(PNS reporting from MIAMI) Gerardo Lamas, the official spokesman for all Hispanics in the United States, resigned Thursday night.
“This is a bullshit job and I’ll never be able to please anybody,” he told PNS in a late-night phone call. “I mean, I’ve been at this for a while, and let me tell you, it hasn’t gotten any easier. Que effin’ lastima, right? I’m throwing up my hands!”
“The truth is it’s ridiculous to expect one person to be able to speak for millions from diverse backgrounds, geopolitical situations, economic castes and region-specific cultures,” he said. “Rachel Maddow calls, Fox News calls, Esteban Colberto calls, and even your guy Al Madrigal from The Daily Show calls. Thank God for Caller ID!” [Mas…]
(PNS reporting from EDINBURG, TX) Eddie’s Raspas, the sunny yellow shack out on Sprague, used to be the place to be on a scorching Valley afternoon.
“People would come from all around and say, ‘Eddie, which of your five delicious flavors shall I have today?’” Eddie Cardenas recalled fondly. “It was great.”
Until six weeks ago, that is, when an electric-blue trailer moved in across the street.
Cardenas said that newcomer Chuy’s Famous Raspas is stealing his business, and shaming the shaved ice industry as a whole.
“It’s trashy,” he said, speaking over the pop music coming from the nearby trailer. “You give people so many flavor options, they feel paralyzed! Now I’m hearing whispers about burritos and Frito pies? It’s war, I’m telling you. [Mas…]
White folks in sombreros and serapes. Spanglish beer commercials every few minutes. Yup, pretty ridiculous, señor.
I agree with most of my friend Gustavo Arellano’s Cinco de Mayo video rant, mas o menos.
He says it’s ridiculous, only serves some limited purposes as far as educating about the evils of Imperialism, or the promotion of self-determination, y todo eso. Battle of Puebla my ear. Sure. OK, guey.
However, I think Gustavo misses one big fat Manuel’s El Tepeyac Hollenbeck Burrito-sized point:
☞ We’ve got to celebrate with the holidays we have,
not the holidays we want ☜
Steven Alvarez, POCHO amigo and Assistant Professor (Writing Rhetoric and Digital Media, Latin America Studies, English) at the University of Kentucky, teaches a course called Mexington, about the growing community of Mexican Americans in UKY’s hometown, Lexington.
Here’s a student podcast interview with the Profe (he’s on the Twitter, too) and a few selected photos from the recent field trip he led to Mexington. [Mas…]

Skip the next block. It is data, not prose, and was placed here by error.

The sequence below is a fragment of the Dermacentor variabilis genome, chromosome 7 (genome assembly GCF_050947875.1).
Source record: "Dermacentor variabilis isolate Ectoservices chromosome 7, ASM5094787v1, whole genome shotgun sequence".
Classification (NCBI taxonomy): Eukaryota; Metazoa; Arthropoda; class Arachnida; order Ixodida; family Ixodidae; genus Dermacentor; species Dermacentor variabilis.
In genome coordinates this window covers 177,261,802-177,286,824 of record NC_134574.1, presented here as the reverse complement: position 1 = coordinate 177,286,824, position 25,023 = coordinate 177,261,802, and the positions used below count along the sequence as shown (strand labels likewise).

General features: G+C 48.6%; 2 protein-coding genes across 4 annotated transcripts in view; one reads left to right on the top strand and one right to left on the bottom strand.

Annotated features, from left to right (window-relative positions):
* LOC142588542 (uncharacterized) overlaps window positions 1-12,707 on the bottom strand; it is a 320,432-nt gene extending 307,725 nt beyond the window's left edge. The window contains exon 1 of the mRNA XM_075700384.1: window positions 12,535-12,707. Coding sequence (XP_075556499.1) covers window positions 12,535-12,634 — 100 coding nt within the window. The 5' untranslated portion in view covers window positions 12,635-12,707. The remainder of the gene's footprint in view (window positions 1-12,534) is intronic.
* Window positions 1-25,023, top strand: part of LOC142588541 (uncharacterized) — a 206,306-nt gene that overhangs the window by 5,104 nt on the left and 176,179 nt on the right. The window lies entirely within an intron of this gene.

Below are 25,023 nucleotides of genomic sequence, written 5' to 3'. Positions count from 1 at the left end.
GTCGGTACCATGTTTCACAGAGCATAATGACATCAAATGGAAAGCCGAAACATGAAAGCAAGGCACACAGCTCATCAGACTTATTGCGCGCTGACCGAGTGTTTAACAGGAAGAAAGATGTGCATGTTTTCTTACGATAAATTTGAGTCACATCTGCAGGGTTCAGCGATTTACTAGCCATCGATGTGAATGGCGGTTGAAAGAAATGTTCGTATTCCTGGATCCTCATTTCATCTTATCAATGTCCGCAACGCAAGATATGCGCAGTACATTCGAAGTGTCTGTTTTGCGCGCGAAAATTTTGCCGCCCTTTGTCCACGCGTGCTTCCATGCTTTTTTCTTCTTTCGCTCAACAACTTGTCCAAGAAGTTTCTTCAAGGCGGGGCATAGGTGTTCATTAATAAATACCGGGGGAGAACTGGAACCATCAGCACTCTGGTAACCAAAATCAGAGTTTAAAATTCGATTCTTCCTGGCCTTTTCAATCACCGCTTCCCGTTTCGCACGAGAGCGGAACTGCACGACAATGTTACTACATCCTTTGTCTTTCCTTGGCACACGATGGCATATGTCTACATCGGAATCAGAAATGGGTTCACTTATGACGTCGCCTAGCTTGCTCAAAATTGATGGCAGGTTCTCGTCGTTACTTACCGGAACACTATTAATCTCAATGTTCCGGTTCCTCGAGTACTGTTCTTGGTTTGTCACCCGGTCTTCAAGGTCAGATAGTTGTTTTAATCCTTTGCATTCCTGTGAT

Who are we?
In my journey as a community activist and Chicano advocate, I’ve experienced many fascinating elements that have inspired me but also scarred me to my very soul.
I have fought the Chicano politician who capitulated in the selling out of his community, broke bread with the “Old Man” whom lent the little he had but gave unselfishly of his wisdom, and have shared space with our sons who have fallen victim to a privatized prison system.
I have fought the white dragon of racism and today… today will begin the telling of those many travels.
There are many obstacles preventing the Chicano people from achieving American uni-culturalism, but none more profound than the many differing points of view available within the Chicano community itself on what it means to be Chicano. [Mas…]
The Aztecs and Mayans released the magic of chocolate (originally, xocolatl) to the world, only to lose the industry to Europe. Now, growing and processing chocolate in Mexico is virtually an An Act of Resistance. Video by The Perennial Plate. To find out about food tours like this, check out Intrepid Travel.
Where are you from?
That is a simple question, isn’t? Well, for some of us, the answer is not so straight forward.
My experience in London in the past four months has included fascinating dialogue with people I have come across. It is one thing I have come to expect from such a global city where you are bound to meet people from so many places around the world.
Such interactions have sparked in me the need to explore my conception of identity as part of my own self-discovery process. Primarily because most of us conflate place of origin and ethnicity with identity.
If I claim to be from a certain part of the world, what does that mean about the way others expect me to look, speak, act and be? In engaging in this inquiry, the first realization I have made is that the answer to the question of “Where are you from?” is very telling not only about one’s own perception of identity but also of the one imposed by others. [Mas…]